Where vines grow: The lay of the land in Champagne
Of all the great wine lands of the world, the lay of the land in Champagne reflects less of the beauty of the product for which its fruits are destined than perhaps any other. This is agricultural turf in plain clothes. On a small range of hills rising less than impressively from a chalk plain 145 kilometres north-east of Paris lies the patchwork of vineyards that is Champagne. Too exposed to wind and rain and not sufficiently exposed to the sun, there is no chance of ripening grapes on the flat land, which is instead planted to mundane harvests of cereal crops, sugar beet and carrots. “If we were only twenty kilometres south we would be growing corn or wheat,” Jacquesson’s Jean-Hervé Chiquet told me from his family estate in Dizy, precisely in centre of the heart of Champagne.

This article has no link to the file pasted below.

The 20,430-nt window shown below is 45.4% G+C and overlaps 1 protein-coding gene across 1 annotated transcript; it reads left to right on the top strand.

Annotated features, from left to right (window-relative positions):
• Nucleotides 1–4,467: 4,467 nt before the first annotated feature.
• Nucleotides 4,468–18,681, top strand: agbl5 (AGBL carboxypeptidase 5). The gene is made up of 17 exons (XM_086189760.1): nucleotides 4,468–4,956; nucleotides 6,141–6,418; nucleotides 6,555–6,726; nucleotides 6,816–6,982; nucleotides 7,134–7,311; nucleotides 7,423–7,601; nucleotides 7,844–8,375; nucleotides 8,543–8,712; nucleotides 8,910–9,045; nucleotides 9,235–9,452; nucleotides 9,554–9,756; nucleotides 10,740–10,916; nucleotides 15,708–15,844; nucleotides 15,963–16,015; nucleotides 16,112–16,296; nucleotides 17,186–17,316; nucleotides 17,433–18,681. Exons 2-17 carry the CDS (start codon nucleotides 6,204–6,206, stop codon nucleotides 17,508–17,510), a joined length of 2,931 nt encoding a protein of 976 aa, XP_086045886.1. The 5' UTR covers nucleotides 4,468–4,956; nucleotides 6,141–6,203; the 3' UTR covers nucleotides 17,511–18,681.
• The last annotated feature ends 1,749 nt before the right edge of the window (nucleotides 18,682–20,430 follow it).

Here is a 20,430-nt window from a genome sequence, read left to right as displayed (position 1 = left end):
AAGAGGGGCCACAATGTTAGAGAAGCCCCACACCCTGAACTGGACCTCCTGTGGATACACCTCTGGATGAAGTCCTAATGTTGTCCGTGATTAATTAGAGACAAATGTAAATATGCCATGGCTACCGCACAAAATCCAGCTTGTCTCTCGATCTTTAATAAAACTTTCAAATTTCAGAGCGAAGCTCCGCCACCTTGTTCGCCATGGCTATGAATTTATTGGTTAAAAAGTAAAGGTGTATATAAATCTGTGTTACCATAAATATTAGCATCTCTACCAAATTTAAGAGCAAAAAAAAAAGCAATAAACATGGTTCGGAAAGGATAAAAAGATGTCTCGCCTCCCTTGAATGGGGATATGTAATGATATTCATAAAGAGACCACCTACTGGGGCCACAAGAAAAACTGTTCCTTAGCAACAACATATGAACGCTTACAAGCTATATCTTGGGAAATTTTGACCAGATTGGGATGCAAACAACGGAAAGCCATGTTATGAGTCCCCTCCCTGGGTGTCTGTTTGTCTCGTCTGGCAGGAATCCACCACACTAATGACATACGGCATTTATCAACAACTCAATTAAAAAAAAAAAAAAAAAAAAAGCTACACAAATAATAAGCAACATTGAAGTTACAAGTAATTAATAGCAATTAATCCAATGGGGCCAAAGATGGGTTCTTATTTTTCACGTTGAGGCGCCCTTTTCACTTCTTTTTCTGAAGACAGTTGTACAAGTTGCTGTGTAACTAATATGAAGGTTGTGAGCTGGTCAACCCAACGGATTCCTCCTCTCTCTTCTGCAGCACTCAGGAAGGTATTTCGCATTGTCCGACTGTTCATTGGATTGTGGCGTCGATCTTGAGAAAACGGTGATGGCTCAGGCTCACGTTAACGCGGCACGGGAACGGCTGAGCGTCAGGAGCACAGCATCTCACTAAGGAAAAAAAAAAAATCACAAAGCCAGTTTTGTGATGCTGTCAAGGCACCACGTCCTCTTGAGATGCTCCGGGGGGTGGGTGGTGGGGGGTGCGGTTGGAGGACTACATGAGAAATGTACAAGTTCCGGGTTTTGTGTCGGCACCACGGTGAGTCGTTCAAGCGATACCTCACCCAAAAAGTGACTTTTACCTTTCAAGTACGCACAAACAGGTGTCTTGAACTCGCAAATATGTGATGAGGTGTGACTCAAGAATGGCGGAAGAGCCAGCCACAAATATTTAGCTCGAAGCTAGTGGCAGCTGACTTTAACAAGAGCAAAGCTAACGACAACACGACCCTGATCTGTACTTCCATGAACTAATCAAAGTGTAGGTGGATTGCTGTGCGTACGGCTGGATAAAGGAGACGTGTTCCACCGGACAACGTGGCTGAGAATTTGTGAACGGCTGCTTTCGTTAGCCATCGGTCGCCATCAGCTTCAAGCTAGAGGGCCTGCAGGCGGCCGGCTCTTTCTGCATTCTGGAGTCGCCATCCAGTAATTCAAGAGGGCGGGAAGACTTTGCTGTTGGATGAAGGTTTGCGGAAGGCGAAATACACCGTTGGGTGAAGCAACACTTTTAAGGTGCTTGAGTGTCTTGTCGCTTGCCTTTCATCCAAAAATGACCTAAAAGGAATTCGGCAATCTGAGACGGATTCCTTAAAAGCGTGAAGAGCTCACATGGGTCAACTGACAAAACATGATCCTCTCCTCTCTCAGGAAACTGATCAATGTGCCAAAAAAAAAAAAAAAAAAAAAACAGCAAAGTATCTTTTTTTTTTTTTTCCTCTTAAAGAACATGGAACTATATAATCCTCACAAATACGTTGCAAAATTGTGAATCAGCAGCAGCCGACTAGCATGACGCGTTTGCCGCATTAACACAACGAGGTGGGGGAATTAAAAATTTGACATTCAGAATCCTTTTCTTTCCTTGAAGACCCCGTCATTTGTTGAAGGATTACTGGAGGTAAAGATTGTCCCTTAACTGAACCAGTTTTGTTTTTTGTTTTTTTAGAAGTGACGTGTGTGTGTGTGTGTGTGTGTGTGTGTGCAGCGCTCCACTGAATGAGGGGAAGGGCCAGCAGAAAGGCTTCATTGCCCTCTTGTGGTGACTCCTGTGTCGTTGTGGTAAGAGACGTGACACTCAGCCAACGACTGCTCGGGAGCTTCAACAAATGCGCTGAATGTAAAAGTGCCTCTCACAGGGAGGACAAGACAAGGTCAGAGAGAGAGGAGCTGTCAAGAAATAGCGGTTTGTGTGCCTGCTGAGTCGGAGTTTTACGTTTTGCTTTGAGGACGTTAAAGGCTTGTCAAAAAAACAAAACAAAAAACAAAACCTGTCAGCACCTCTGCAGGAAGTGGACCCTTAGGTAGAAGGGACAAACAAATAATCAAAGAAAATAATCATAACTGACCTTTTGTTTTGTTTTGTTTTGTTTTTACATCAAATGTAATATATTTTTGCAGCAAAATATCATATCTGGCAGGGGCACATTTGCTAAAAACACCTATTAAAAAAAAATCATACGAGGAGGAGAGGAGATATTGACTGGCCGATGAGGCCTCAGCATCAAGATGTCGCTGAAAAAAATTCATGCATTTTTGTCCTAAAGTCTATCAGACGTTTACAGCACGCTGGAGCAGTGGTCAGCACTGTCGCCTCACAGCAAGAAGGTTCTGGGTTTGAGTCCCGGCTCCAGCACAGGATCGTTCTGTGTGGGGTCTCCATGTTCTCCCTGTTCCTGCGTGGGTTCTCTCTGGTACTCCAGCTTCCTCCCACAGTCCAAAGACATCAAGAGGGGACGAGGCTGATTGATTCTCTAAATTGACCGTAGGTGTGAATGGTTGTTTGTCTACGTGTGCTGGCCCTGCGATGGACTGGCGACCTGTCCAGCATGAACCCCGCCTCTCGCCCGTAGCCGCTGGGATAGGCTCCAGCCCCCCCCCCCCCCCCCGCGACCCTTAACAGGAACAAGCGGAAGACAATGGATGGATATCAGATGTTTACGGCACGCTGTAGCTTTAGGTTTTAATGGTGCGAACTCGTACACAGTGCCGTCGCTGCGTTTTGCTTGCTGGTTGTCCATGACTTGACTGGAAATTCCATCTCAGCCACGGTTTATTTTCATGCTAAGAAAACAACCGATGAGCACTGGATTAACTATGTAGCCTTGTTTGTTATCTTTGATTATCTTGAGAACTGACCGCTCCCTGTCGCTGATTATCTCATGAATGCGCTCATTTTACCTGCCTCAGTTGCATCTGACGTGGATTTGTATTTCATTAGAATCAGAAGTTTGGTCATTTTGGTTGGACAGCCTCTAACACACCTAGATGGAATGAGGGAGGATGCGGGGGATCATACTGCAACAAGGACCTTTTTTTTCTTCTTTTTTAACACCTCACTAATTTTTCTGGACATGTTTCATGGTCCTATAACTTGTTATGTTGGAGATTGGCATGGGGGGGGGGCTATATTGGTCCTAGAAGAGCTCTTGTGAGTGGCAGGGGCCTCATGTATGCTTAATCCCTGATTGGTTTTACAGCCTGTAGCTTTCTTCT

And yet this same land sends a shiver down my spine every time I come close. By some miracle its drab hillsides produce fruits that thousands of winegrowers around the globe strive to emulate yet none has equalled…
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